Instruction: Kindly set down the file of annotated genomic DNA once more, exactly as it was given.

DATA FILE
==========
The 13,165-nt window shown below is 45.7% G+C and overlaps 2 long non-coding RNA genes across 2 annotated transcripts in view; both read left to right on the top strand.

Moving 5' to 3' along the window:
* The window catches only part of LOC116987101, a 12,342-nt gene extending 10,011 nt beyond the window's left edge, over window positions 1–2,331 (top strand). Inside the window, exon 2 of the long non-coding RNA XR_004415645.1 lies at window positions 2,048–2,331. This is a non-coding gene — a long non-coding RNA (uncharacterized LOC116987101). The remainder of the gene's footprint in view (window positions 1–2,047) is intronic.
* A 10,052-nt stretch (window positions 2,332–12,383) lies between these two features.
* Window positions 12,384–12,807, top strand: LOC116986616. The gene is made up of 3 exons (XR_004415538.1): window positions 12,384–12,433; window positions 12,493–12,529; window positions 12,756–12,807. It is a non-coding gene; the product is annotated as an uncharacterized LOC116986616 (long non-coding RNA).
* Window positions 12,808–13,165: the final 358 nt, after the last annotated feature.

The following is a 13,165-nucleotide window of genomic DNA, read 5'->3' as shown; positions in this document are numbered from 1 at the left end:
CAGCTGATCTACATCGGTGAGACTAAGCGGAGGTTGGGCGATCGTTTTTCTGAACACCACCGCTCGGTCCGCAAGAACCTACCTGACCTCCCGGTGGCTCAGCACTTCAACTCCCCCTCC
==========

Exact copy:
The 13,165-nt window shown below is 45.7% G+C and overlaps 2 long non-coding RNA genes across 2 annotated transcripts in view; both read left to right on the top strand.

Moving 5' to 3' along the window:
* The window catches only part of LOC116987101, a 12,342-nt gene extending 10,011 nt beyond the window's left edge, over window positions 1–2,331 (top strand). Inside the window, exon 2 of the long non-coding RNA XR_004415645.1 lies at window positions 2,048–2,331. This is a non-coding gene — a long non-coding RNA (uncharacterized LOC116987101). The remainder of the gene's footprint in view (window positions 1–2,047) is intronic.
* A 10,052-nt stretch (window positions 2,332–12,383) lies between these two features.
* Window positions 12,384–12,807, top strand: LOC116986616. The gene is made up of 3 exons (XR_004415538.1): window positions 12,384–12,433; window positions 12,493–12,529; window positions 12,756–12,807. It is a non-coding gene; the product is annotated as an uncharacterized LOC116986616 (long non-coding RNA).
* Window positions 12,808–13,165: the final 358 nt, after the last annotated feature.

The following is a 13,165-nucleotide window of genomic DNA, read 5'->3' as shown; positions in this document are numbered from 1 at the left end:
CAGCTGATCTACATCGGTGAGACTAAGCGGAGGTTGGGCGATCGTTTTTCTGAACACCACCGCTCGGTCCGCAAGAACCTACCTGACCTCCCGGTGGCTCAGCACTTCAACTCCCCCTCC